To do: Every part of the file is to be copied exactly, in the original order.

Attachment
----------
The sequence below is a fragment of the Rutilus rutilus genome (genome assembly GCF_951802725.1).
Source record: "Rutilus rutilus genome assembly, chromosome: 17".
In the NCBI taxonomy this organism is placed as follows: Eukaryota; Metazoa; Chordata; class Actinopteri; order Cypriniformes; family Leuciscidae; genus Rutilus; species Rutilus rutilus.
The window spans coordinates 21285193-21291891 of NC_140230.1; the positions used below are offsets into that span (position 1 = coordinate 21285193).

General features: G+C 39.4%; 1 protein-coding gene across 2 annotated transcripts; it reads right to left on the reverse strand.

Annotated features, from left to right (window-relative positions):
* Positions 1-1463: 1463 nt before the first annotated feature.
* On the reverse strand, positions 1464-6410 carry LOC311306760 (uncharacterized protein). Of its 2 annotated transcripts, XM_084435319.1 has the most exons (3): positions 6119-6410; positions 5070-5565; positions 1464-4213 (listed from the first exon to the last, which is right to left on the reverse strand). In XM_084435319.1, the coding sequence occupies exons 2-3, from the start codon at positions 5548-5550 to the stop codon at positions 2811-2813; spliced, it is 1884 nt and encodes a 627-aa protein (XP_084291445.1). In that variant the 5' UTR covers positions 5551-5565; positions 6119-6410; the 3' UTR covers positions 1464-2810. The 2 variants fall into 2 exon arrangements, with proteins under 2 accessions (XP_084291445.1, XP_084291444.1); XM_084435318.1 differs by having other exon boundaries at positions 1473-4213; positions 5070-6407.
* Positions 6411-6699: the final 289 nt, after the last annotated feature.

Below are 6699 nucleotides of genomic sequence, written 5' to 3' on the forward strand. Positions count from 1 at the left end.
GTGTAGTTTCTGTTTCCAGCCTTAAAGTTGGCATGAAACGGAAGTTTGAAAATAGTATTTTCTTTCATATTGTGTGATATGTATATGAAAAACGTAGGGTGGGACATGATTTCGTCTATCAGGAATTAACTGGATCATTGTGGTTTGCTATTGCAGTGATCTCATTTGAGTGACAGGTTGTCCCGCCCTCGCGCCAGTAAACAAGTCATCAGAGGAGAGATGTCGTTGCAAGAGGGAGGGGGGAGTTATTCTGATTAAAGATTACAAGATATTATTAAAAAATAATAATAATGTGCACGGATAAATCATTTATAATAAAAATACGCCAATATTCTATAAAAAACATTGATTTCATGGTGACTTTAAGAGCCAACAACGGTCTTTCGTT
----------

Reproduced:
The sequence below is a fragment of the Rutilus rutilus genome (genome assembly GCF_951802725.1).
Source record: "Rutilus rutilus genome assembly, chromosome: 17".
In the NCBI taxonomy this organism is placed as follows: Eukaryota; Metazoa; Chordata; class Actinopteri; order Cypriniformes; family Leuciscidae; genus Rutilus; species Rutilus rutilus.
The window spans coordinates 21285193-21291891 of NC_140230.1; the positions used below are offsets into that span (position 1 = coordinate 21285193).

General features: G+C 39.4%; 1 protein-coding gene across 2 annotated transcripts; it reads right to left on the reverse strand.

Annotated features, from left to right (window-relative positions):
* Positions 1-1463: 1463 nt before the first annotated feature.
* On the reverse strand, positions 1464-6410 carry LOC311306760 (uncharacterized protein). Of its 2 annotated transcripts, XM_084435319.1 has the most exons (3): positions 6119-6410; positions 5070-5565; positions 1464-4213 (listed from the first exon to the last, which is right to left on the reverse strand). In XM_084435319.1, the coding sequence occupies exons 2-3, from the start codon at positions 5548-5550 to the stop codon at positions 2811-2813; spliced, it is 1884 nt and encodes a 627-aa protein (XP_084291445.1). In that variant the 5' UTR covers positions 5551-5565; positions 6119-6410; the 3' UTR covers positions 1464-2810. The 2 variants fall into 2 exon arrangements, with proteins under 2 accessions (XP_084291445.1, XP_084291444.1); XM_084435318.1 differs by having other exon boundaries at positions 1473-4213; positions 5070-6407.
* Positions 6411-6699: the final 289 nt, after the last annotated feature.

Below are 6699 nucleotides of genomic sequence, written 5' to 3' on the forward strand. Positions count from 1 at the left end.
GTGTAGTTTCTGTTTCCAGCCTTAAAGTTGGCATGAAACGGAAGTTTGAAAATAGTATTTTCTTTCATATTGTGTGATATGTATATGAAAAACGTAGGGTGGGACATGATTTCGTCTATCAGGAATTAACTGGATCATTGTGGTTTGCTATTGCAGTGATCTCATTTGAGTGACAGGTTGTCCCGCCCTCGCGCCAGTAAACAAGTCATCAGAGGAGAGATGTCGTTGCAAGAGGGAGGGGGGAGTTATTCTGATTAAAGATTACAAGATATTATTAAAAAATAATAATAATGTGCACGGATAAATCATTTATAATAAAAATACGCCAATATTCTATAAAAAACATTGATTTCATGGTGACTTTAAGAGCCAACAACGGTCTTTCGTT